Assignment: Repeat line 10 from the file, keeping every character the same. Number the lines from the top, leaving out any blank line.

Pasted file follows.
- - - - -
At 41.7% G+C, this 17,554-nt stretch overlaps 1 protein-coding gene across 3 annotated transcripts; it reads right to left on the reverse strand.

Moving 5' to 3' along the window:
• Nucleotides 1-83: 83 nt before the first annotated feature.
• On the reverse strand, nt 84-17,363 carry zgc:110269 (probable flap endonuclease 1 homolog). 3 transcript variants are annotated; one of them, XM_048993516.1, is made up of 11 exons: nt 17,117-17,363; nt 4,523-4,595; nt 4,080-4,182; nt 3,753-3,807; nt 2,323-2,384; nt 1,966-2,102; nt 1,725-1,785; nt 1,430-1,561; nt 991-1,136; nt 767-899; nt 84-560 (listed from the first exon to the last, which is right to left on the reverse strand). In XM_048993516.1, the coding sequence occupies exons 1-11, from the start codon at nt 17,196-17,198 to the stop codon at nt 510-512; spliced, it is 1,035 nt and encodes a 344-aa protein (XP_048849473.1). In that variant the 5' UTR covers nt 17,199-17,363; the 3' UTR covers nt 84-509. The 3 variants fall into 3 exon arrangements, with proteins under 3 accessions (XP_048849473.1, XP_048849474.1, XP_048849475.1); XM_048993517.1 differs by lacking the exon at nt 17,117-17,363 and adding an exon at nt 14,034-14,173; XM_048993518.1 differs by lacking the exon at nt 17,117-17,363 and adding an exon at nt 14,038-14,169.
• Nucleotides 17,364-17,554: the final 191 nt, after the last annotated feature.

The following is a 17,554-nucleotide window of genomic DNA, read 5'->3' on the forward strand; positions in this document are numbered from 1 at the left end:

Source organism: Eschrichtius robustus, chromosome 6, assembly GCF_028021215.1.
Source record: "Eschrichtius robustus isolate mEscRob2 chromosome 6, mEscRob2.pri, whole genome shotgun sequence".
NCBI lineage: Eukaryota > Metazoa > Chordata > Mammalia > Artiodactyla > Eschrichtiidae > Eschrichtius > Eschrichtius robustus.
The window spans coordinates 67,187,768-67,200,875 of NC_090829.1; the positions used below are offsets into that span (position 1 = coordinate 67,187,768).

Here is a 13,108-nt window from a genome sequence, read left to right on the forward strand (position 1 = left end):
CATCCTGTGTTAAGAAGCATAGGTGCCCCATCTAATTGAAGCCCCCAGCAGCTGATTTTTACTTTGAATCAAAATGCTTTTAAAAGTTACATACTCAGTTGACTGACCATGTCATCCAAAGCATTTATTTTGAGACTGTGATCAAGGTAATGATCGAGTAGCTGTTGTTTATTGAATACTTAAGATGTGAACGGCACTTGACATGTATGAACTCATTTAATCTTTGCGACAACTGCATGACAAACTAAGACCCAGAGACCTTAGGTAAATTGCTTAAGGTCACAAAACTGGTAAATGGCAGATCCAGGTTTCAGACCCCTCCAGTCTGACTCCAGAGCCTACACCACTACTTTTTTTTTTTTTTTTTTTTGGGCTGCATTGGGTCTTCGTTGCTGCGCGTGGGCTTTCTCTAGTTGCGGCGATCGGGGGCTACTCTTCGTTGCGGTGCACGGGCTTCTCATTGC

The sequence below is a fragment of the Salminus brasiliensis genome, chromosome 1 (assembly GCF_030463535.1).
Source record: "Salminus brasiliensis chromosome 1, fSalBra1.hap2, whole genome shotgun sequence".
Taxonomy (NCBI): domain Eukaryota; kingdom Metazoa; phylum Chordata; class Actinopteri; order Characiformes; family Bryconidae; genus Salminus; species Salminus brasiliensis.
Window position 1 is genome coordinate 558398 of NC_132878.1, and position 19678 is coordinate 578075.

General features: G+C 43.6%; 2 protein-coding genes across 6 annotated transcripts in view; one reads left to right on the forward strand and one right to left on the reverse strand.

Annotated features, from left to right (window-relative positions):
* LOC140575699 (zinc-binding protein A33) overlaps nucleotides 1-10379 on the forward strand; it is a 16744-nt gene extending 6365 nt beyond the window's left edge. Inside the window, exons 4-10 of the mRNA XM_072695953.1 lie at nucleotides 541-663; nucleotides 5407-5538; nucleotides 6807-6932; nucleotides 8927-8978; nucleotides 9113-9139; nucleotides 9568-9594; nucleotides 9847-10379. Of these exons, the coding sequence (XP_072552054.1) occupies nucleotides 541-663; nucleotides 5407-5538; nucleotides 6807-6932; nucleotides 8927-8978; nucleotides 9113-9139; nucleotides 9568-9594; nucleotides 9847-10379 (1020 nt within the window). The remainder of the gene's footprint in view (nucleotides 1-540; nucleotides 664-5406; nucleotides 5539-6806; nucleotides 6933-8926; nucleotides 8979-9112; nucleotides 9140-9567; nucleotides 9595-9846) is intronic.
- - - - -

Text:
The window spans coordinates 67,187,768-67,200,875 of NC_090829.1; the positions used below are offsets into that span (position 1 = coordinate 67,187,768).